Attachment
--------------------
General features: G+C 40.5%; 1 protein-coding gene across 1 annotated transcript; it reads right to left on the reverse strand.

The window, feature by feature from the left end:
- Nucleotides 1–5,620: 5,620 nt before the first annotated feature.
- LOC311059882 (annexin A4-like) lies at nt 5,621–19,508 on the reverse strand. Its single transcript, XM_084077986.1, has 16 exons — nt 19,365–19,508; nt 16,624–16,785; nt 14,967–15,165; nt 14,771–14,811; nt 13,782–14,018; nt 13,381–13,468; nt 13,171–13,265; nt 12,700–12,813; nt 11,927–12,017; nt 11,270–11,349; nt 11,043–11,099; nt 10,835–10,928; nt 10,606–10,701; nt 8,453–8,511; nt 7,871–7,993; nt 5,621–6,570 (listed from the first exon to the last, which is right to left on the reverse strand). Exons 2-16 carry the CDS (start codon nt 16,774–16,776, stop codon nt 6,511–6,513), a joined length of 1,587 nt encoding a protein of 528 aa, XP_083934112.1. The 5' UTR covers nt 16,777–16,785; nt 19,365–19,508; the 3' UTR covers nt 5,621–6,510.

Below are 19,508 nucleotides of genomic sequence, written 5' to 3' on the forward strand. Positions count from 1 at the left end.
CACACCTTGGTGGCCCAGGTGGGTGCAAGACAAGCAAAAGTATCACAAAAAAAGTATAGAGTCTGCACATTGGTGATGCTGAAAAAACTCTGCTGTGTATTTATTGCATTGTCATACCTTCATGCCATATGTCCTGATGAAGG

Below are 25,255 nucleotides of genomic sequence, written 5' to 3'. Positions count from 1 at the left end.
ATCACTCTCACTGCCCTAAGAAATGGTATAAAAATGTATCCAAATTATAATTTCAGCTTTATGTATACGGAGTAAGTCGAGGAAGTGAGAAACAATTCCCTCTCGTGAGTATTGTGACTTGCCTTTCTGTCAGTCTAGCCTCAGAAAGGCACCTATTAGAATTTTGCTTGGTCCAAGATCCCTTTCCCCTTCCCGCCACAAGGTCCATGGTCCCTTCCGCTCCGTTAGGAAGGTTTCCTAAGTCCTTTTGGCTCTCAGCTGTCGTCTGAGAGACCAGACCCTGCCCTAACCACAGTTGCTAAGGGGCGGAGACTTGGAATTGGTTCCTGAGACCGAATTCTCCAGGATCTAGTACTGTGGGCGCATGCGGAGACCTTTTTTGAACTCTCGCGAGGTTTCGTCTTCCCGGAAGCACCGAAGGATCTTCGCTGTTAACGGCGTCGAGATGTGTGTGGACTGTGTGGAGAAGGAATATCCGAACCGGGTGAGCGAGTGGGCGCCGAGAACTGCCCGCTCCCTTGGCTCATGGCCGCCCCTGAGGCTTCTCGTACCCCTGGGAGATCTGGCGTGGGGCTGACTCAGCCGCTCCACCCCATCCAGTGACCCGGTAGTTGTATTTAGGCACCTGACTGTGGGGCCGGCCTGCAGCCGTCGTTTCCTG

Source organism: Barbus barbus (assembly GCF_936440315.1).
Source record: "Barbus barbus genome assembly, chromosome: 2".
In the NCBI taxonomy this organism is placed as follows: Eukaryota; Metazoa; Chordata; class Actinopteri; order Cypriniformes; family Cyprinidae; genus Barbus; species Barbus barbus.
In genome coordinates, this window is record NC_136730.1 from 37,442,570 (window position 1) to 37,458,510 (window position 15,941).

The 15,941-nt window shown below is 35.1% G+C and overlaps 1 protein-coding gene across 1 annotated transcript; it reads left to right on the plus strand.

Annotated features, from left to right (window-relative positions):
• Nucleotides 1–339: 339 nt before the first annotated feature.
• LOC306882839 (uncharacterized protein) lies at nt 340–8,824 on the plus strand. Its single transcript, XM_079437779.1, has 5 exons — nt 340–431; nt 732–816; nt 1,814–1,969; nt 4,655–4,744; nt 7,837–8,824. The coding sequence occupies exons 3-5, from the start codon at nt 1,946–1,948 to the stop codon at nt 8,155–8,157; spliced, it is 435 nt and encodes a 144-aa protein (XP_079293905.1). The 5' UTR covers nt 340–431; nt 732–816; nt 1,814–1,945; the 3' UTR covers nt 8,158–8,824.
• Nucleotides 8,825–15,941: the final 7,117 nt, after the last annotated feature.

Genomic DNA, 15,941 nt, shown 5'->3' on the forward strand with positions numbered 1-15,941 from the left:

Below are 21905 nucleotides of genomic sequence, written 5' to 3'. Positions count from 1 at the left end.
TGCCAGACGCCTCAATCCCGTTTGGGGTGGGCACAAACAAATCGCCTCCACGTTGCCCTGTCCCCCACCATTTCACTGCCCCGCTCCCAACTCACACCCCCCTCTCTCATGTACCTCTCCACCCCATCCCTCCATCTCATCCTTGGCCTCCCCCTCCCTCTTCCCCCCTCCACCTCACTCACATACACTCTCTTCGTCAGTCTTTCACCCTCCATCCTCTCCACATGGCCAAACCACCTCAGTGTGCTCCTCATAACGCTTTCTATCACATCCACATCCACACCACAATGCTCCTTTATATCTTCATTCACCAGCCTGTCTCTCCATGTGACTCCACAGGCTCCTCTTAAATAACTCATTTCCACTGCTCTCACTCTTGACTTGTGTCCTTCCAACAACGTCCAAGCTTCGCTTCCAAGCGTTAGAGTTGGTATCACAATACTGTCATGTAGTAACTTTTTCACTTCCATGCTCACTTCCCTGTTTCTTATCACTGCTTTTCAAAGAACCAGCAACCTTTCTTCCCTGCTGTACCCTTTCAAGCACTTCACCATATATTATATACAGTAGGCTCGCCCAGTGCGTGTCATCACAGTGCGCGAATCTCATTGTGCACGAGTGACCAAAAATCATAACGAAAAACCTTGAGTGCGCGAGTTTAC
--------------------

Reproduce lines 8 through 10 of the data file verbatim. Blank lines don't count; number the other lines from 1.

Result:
ATCACTCTCACTGCCCTAAGAAATGGTATAAAAATGTATCCAAATTATAATTTCAGCTTTATGTATACGGAGTAAGTCGAGGAAGTGAGAAACAATTCCCTCTCGTGAGTATTGTGACTTGCCTTTCTGTCAGTCTAGCCTCAGAAAGGCACCTATTAGAATTTTGCTTGGTCCAAGATCCCTTTCCCCTTCCCGCCACAAGGTCCATGGTCCCTTCCGCTCCGTTAGGAAGGTTTCCTAAGTCCTTTTGGCTCTCAGCTGTCGTCTGAGAGACCAGACCCTGCCCTAACCACAGTTGCTAAGGGGCGGAGACTTGGAATTGGTTCCTGAGACCGAATTCTCCAGGATCTAGTACTGTGGGCGCATGCGGAGACCTTTTTTGAACTCTCGCGAGGTTTCGTCTTCCCGGAAGCACCGAAGGATCTTCGCTGTTAACGGCGTCGAGATGTGTGTGGACTGTGTGGAGAAGGAATATCCGAACCGGGTGAGCGAGTGGGCGCCGAGAACTGCCCGCTCCCTTGGCTCATGGCCGCCCCTGAGGCTTCTCGTACCCCTGGGAGATCTGGCGTGGGGCTGACTCAGCCGCTCCACCCCATCCAGTGACCCGGTAGTTGTATTTAGGCACCTGACTGTGGGGCCGGCCTGCAGCCGTCGTTTCCTG

Source organism: Barbus barbus (assembly GCF_936440315.1).
Source record: "Barbus barbus genome assembly, chromosome: 2".